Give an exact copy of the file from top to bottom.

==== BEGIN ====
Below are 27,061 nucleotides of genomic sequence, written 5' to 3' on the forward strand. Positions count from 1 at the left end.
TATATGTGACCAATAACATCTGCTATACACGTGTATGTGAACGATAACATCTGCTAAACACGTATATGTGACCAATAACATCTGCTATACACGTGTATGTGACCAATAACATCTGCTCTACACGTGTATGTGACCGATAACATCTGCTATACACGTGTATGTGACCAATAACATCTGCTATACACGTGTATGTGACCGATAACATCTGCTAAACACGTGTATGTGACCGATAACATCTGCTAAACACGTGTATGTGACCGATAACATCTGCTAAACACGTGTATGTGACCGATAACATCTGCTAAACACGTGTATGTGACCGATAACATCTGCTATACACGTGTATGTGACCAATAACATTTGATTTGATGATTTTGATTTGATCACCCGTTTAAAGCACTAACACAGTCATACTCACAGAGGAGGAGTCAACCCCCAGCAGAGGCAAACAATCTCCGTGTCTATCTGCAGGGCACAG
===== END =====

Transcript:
Below are 27,061 nucleotides of genomic sequence, written 5' to 3' on the forward strand. Positions count from 1 at the left end.
TATATGTGACCAATAACATCTGCTATACACGTGTATGTGAACGATAACATCTGCTAAACACGTATATGTGACCAATAACATCTGCTATACACGTGTATGTGACCAATAACATCTGCTCTACACGTGTATGTGACCGATAACATCTGCTATACACGTGTATGTGACCAATAACATCTGCTATACACGTGTATGTGACCGATAACATCTGCTAAACACGTGTATGTGACCGATAACATCTGCTAAACACGTGTATGTGACCGATAACATCTGCTAAACACGTGTATGTGACCGATAACATCTGCTAAACACGTGTATGTGACCGATAACATCTGCTATACACGTGTATGTGACCAATAACATTTGATTTGATGATTTTGATTTGATCACCCGTTTAAAGCACTAACACAGTCATACTCACAGAGGAGGAGTCAACCCCCAGCAGAGGCAAACAATCTCCGTGTCTATCTGCAGGGCACAG